1. Build it and they will come questioned my point:

    The radius of a subway curve has to be 700 metres?

    I am terribly sorry, 700 metres is not correct.

    The minimum specification for operation at up to 80 km/h is 750 metres, according to the Subway Operations Report written back in 2006 for the Spadina Extension.

    A tighter curve is possible with speed restrictions, but doesn’t that counter the rapid benefits of a subway that are gained by having fewer stations?

    Steve: It is important to distinguish between the curve radius that can technically be operated at low speed and one designed for 80 km/h. The slower speed to which you refer would only apply to operation around the curve (think of Union to King), not to the entire line.


  2. Steve: It is important to distinguish between the curve radius that can technically be operated at low speed and one designed for 80 km/h. The slower speed to which you refer would only apply to operation around the curve (think of Union to King), not to the entire line.

    Where (if any) are the “fast” (though maybe not 80km/h) curves in the system? I can think of gradual curves between Old Milk & Jane, Sherbourne & Castle Frank, Queen’s Park & Museum, and College and Wellesley … but I’ve no idea how “fast” they are. I just know they’re not as slow or as noisy as Museum-St. George-Spadina and St. Andrew-Union-King.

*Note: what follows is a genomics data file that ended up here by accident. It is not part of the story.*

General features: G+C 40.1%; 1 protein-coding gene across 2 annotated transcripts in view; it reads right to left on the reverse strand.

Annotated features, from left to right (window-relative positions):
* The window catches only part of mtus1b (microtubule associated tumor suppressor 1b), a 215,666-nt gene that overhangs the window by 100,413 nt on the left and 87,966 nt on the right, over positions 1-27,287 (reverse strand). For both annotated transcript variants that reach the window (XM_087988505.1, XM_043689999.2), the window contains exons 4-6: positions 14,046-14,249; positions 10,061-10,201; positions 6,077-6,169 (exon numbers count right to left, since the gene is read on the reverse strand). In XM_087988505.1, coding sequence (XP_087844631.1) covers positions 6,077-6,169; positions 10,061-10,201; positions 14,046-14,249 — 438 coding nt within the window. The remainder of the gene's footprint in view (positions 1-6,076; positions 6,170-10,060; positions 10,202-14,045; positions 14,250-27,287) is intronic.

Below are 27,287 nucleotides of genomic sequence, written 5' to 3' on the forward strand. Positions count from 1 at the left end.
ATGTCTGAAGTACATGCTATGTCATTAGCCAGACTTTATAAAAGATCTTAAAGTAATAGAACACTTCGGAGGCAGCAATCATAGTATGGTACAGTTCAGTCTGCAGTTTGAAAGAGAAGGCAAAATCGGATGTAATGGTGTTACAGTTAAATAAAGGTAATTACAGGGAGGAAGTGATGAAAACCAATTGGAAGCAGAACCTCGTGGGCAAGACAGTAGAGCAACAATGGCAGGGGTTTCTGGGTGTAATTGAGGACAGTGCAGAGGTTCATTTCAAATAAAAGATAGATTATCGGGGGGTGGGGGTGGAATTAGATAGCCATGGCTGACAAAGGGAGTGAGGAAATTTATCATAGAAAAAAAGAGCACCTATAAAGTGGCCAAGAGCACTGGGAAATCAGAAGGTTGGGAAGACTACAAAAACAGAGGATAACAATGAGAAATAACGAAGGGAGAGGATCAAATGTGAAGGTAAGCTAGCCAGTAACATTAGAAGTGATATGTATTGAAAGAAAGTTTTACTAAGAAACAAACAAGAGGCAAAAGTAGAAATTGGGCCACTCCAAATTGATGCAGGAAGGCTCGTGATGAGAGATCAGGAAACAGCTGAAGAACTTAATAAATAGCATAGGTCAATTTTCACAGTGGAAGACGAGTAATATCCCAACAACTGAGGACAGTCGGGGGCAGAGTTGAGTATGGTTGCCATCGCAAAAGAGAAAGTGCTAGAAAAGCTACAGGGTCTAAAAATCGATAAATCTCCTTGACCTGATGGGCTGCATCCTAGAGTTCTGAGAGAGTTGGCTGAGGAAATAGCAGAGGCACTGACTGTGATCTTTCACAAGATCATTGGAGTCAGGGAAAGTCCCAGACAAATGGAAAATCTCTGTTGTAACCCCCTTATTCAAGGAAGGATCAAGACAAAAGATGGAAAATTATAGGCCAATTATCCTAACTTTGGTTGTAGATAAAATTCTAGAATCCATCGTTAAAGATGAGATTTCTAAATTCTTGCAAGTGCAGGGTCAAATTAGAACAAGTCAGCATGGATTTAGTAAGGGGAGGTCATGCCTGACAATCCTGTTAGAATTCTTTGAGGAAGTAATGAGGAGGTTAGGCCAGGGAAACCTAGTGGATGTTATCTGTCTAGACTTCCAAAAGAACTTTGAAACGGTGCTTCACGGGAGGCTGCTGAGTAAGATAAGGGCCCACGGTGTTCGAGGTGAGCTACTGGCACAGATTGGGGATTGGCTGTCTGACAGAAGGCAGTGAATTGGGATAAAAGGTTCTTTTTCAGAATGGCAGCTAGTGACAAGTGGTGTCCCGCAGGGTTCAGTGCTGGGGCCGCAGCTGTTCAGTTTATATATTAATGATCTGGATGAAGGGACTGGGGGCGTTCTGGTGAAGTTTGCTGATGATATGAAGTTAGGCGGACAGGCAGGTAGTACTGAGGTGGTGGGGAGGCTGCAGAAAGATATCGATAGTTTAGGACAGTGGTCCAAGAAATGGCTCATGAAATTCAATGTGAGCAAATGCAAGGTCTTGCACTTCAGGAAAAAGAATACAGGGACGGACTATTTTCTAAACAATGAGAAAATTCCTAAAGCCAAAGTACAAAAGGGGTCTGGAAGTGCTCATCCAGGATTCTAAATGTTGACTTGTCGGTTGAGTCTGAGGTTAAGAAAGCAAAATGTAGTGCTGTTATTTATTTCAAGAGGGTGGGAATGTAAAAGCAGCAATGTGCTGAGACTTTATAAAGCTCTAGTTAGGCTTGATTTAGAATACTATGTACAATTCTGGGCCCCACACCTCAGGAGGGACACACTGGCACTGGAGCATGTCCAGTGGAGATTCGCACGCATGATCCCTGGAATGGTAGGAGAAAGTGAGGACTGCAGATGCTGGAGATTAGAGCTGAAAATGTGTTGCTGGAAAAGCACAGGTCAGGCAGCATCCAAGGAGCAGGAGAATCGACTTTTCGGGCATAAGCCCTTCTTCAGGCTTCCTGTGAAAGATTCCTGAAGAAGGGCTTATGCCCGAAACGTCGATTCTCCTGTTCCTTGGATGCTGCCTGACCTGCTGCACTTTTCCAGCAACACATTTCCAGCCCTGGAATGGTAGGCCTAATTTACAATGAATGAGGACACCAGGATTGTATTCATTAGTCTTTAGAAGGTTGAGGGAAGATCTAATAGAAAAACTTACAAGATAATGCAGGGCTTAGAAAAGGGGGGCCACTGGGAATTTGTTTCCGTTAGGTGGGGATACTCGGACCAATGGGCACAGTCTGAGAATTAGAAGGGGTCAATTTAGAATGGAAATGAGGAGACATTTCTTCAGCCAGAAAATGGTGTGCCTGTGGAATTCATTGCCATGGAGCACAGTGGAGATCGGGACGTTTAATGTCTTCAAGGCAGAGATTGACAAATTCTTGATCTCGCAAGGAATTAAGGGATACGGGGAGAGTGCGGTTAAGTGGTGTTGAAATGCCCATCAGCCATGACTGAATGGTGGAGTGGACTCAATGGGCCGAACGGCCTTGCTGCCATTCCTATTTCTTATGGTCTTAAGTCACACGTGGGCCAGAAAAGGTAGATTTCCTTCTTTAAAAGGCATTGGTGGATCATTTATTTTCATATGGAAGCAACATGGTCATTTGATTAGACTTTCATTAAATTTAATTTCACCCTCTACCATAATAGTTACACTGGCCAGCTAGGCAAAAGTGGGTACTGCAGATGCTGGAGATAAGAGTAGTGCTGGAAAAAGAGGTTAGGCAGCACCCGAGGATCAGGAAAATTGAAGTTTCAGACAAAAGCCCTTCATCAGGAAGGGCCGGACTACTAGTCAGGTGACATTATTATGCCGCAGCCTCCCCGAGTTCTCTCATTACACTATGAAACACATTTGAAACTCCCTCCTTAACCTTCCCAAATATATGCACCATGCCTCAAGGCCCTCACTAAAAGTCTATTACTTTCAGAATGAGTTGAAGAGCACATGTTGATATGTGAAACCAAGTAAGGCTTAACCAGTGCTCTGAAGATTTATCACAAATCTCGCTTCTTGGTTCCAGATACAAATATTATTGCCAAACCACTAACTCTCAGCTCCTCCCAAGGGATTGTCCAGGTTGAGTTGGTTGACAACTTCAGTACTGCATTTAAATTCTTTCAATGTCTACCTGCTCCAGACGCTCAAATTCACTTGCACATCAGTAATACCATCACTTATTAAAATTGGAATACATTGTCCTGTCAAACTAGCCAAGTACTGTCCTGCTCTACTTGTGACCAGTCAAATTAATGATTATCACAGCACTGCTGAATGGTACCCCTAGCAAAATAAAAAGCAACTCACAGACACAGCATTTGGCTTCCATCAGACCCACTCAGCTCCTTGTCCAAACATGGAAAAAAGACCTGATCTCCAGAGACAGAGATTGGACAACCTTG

Cheers, Moaz

    Steve: The College to Wellesley curves are not 80km/h and are controlled by timing signals. The long curve east of Victoria Park is operated at full speed, but even that is time controlled westbound because of the grade. Years ago, when the M-1 cars still operated, they would sometimes overrun the timing signals because they were faster than the H-series trains. The subway does not operate at 80km/h. One reason the TTC has resisted moving to “high rate” is that this would require better track maintenance.


  3. I agree that not every point on the line must run at 80 km/h nor does this slow down the entire line, but there must be some other technical reason for this to be the design specification.

    Maybe someone more in the know might be able to clarify this, but is there a minimum curvature for bored tunnels? I suspect there is a limitation that is more restrictive for bored tunnels than what can be built by cut-and-cover, where tunnel width can be increased for sharper curves.

    Steve: Actually, in discussion about the tunnel boring machines the TTC and Metrolinx has owned for various projects, the question of building a wider tunnel to allow for curves on the Spadina line did come up. There is a point where it is not practical to build an entire line “wider” just for a few curves, and these should be done cut-and-cover if possible. Much depends on the overall geometry and terrain to be covered.

    If anyone knows the technical limits of curves on bored tunnels, please add to this thread.